Life and Death in the Age of Sail: The Passage to Australia
- Usually Ships in 2 to 3 Days
Media: BOOK - paperback, 368 pages
Author: R. Haines
Other: b&w photos, sketches, bibliog, index
Publisher: NSW University Press
Throughout the nineteenth century, about 750,000 government-assisted emigrants crossed the world from the United Kingdom to Australia. They travelled around 15,000 miles, usually without stopping en route, sometime in cramped conditions, and occasionally with over 500 people on board. This evocative book looks at the experience of emigrants in steerage - and those charged with their care - on their passage to Australia.
Vessels bound for Australia were not the 'coffin ships' of popular imagination. Strictly enforced housekeeping, diet and hygiene regimes on board contributed to comfort, health and fewer deaths at sea. The quality and quantity of food on board was often better than then emigrants' diet back home.
By the 1850s, adults were at no more risk of death than those they left behind, although the infectious diseases of childhood wrought havoc at sea, as on land. In spite of the tragic death toll of infants and children, government-chartered ships delivered alive over 98 per cent of their human cargo long before medical initiatives - apart from smallpox vaccinations - had made much difference to the lives of the poor.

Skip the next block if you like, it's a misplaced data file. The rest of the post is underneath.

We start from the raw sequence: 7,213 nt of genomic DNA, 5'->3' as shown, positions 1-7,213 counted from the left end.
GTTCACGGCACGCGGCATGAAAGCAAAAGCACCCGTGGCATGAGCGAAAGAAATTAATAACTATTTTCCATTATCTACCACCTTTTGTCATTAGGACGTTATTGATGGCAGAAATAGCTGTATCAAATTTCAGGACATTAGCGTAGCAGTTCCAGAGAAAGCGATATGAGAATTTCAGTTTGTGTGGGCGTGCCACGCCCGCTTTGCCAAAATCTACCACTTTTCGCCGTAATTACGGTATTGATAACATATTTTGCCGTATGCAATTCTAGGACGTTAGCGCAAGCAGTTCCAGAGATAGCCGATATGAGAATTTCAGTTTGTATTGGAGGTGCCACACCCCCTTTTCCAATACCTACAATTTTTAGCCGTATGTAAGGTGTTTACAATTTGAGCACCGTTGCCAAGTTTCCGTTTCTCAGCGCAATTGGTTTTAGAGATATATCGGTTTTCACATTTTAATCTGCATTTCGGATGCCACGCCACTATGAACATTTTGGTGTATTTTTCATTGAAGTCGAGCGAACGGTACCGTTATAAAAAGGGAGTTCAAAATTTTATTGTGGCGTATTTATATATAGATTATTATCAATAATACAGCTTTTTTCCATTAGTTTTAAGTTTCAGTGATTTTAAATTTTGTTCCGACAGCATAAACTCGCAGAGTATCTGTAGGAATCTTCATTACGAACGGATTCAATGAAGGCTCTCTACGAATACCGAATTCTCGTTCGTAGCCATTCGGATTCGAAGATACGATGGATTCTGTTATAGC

This wonderfully rich and moving book focuses on the voyage and, where possible, follows the course of the travellers' lives after disembarkation in Australia. We hear from the migrants' letters and diaries as they write about everyday life on board and their hopes for the future, and as they weep over children buried at sea. Robin Haines' book is a landmark volume about the experience of migration from the United Kingdom to Australia during the nineteenth century.
'I never look at the sea without lamenting out dear children': Sickness, health and the voyage in context
'The mother will be very unpleasantly situated': Life at sea and at home
'Both Doctor and Captain was very kind to me': The 1840s
'I was never will until after my confinement': The 1850s
'Them as are not clean have no dinner till they are': The 1850s
'He never knew one yet that died from seasickness': The 1860s
'What a splendid passage we had': The closing decades
'We put 14,000 miles between us and home and friends': 1900-1950